DRIFTWOOD'S FoxFire Weekend
When most people think of upstate New York, they either imagine bucolic landscapes or working-class towns. As natives of Binghamton, the members of Driftwood hail from a working town, but play music rooted in the land, leaning alternately into folk, old-time, country, punk, and rock, depending on their personal moods and their songs' needs.
"It's sometimes tough to keep any sort of focus on style or sound when you have three different songwriters," guitarist Dan Forsyth concedes. "But it also allows us to branch out and explore in ways other bands don't. Also, I think it's important, as a band, to ask ourselves 'Is this a good next step?' I think everyone is very excited to know that it is." Describing the Driftwood sound, banjo player Joe Kollar offers, "I consider our sound to be more of an attitude and an approach - the result of all of our influences in a completely open musical forum where the only stipulation is to use bluegrass instruments and create it from the heart."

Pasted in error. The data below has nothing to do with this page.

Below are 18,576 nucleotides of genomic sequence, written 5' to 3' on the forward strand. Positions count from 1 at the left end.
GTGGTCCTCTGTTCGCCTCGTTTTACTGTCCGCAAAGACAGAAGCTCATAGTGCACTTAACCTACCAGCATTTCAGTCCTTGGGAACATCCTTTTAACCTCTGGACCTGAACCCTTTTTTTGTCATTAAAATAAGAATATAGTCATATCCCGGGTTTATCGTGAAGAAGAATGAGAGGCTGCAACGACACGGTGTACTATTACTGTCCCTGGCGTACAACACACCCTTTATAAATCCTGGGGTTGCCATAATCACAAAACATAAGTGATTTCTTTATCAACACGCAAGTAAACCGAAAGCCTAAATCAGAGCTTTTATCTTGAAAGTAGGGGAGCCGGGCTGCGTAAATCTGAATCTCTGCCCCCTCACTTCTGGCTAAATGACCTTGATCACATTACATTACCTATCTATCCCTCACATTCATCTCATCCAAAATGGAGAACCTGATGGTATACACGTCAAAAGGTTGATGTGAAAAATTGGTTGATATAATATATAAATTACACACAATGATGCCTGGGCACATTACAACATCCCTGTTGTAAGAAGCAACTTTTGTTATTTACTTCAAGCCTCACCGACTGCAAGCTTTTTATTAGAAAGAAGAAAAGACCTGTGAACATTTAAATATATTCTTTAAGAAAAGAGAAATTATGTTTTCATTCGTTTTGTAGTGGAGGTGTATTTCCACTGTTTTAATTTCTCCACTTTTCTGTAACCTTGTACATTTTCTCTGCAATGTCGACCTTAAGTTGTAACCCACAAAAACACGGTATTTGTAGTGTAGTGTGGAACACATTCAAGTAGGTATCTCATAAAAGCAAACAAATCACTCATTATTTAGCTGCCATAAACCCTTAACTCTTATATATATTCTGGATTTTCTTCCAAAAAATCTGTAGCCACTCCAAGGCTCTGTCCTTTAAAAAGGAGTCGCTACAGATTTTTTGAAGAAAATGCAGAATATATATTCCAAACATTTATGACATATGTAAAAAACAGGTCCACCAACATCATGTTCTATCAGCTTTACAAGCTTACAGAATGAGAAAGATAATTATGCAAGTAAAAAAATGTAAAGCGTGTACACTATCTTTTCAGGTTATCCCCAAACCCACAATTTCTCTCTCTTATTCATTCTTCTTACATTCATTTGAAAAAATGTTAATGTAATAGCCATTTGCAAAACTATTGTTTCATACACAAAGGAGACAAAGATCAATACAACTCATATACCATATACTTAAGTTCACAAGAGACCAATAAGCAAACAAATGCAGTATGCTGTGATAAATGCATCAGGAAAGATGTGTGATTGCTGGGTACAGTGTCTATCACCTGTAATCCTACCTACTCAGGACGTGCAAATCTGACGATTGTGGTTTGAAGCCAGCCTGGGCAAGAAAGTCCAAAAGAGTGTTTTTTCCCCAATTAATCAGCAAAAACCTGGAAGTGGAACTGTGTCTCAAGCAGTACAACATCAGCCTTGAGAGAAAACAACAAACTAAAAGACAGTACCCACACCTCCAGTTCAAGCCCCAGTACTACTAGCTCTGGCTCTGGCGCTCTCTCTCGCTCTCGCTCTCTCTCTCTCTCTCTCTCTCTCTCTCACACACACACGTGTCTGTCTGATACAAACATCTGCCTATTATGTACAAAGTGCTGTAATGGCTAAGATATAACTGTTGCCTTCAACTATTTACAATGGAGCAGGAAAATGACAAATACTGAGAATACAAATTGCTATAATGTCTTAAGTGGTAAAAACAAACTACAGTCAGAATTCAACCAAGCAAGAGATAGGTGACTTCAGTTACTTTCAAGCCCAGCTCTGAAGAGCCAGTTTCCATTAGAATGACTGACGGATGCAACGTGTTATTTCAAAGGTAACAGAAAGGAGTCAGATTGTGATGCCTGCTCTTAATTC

That's as close to being pinned down as Driftwood ever gets. Such has always been the case for artists blurring and blending genre lines in order to innovate. Yes, they wield old-time instruments, but they do so with a punk-rock ethos. "I do not know much about punk music, but I do know that it gives me a feeling of tearing into something without inhibition," violinist Claire Byrne says, adding, "Old-time music has the same feeling for me. The music was a release for people living extremely hard lives in harsh conditions. In this way, the two styles of music are very similar: It's digging in and making a statement. It's rocking out and feeling totally reborn through the song."
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